The Southwestern Historical Quarterly, Volume 104, July 2000 - April, 2001 Page: 65
Battle or Massacre?: The Incident on the Nueces,
August io, 1862
STANLEY S. McGOWEN*
O NE OF THE MOST CONVOLUTED CIVIL WAR EPISODES IN TEXAS BECAME
one of the state's most controversial and contentious historiograph-
ical events as well. The incident, only a skirmish by Civil War standards,
occurred along the banks of the Nueces River on August 1o, 1862, when
a mixed detachment of Confederate and Texas state troops attacked a
group of German immigrant settlers sympathetic to the Union. Rumors,
innuendo, half-truths, and outright falsehoods about the engagement
led to a fractious division among descendants and historians of the fight.
Was it a battle or a massacre? Were unarmed German farmers ridden
down and murdered by bloodthirsty Confederate cavalrymen or, was this
a legitimate battle between armed combatants? For over a hundred years
those adhering to both views have ignored facts or revised events to sup-
port their arguments. Only by revealing the facts may the truth be
After Abraham Lincoln's election several communities of German set-
tlers, while not showing great support for secession, did not initially par-
ticipate actively in Unionism. In late 186o or early 1861 German
immigrants around Fredericksburg and New Braunfels sensed "politische
schwierigkeiten am horizont" or, political troubles on the horizon, and orga-
nized the Union Loyal League. Many Texans championing the Confeder-
acy considered these people traitors and insurrectionists. Because of the
myths and disinformation enveloping the organization of the league,
* Stanley S. McGowen is the author of Horse Sweat and Powder Smoke: The 1st Texas Cavalry in the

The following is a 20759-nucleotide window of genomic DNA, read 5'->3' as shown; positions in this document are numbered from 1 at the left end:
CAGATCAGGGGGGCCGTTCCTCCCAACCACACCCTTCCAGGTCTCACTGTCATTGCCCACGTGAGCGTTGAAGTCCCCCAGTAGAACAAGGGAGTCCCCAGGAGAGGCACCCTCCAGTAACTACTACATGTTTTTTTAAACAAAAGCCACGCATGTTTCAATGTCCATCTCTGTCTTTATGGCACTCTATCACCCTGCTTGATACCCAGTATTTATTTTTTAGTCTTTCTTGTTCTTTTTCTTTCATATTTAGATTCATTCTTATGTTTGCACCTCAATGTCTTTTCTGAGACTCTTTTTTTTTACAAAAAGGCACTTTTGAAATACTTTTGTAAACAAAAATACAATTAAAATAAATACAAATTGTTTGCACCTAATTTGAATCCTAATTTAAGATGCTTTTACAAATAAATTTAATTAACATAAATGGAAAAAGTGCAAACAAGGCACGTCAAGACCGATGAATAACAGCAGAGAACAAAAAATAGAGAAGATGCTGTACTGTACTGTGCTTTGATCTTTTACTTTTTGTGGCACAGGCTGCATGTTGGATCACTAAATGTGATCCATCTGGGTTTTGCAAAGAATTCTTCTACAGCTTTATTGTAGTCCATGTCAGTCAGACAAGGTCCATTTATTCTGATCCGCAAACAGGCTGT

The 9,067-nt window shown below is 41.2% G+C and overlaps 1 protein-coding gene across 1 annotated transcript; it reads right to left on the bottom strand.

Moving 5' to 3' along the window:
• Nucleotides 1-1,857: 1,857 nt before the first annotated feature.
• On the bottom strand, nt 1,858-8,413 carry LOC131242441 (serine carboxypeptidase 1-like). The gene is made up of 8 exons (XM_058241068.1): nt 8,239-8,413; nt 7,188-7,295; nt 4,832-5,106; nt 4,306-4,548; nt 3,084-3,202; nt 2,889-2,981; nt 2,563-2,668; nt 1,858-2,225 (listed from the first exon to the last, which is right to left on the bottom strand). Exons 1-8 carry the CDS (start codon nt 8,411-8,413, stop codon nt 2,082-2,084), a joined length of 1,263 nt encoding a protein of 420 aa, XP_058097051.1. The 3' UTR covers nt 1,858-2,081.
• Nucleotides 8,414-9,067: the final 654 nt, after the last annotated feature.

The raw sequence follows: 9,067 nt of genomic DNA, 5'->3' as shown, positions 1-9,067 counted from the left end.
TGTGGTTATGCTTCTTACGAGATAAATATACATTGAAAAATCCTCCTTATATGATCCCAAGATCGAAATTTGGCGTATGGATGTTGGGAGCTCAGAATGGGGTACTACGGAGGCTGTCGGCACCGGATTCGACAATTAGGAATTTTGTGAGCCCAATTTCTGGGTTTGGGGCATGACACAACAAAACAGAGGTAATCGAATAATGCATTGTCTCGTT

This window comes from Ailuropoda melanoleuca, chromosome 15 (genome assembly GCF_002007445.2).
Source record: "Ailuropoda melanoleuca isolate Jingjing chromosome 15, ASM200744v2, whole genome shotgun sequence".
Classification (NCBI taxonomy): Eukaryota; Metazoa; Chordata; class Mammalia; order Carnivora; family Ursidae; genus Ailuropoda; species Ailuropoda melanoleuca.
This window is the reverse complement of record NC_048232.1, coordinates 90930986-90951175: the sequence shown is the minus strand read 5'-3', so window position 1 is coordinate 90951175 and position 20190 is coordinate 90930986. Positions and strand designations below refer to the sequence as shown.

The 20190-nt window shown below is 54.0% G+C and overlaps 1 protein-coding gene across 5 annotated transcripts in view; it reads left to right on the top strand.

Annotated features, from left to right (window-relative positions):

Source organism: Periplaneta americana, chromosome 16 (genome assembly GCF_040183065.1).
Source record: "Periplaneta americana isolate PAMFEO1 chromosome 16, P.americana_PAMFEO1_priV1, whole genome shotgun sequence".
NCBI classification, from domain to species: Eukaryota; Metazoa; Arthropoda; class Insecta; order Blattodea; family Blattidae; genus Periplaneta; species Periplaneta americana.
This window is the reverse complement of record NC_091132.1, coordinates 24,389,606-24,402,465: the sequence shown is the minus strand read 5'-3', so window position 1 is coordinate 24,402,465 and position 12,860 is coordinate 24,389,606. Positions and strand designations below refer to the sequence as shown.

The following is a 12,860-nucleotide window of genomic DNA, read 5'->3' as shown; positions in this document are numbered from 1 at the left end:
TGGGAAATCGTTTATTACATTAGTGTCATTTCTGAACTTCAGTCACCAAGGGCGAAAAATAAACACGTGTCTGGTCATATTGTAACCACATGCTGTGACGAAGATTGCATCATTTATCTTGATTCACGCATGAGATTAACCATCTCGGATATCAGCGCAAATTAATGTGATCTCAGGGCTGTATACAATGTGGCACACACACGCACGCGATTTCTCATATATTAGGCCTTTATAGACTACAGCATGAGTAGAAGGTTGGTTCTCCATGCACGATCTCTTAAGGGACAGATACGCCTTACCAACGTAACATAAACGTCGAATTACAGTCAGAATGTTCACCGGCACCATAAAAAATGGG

Czvl War (Texas A&M University Press, 1999). He has authored numerous journal articles and
has contributed extensively to various military encyclopedias, including Encyclopedia of the Vietnam
War, Encyclopedia of World War II in the Pac/fic, Encyclopedia of the Korean War, and Encyclopedia of the
American Civil War. He was an officer in the U.S. Army from 1969-1991, and most recently was
visiting professor of history at Sam Houston State University.
SOUTHWESTERN HISTORICAL QUARTERLY
VOL. CIV, NO. 1
Here’s what’s next.
Show all pages in this issue.
This issue can be searched. Note: Results may vary based on the legibility of text within the document.
Citing and Sharing
Basic information for referencing this web page. We also provide extended guidance on usage rights, references, copying or embedding.
Reference the current page of this Periodical.
Texas State Historical Association. The Southwestern Historical Quarterly, Volume 104, July 2000 - April, 2001, periodical, 2001; Austin, Texas. (texashistory.unt.edu/ark:/67531/metapth101221/m1/93/ocr/: accessed October 22, 2016), University of North Texas Libraries, The Portal to Texas History, texashistory.unt.edu; crediting Texas State Historical Association.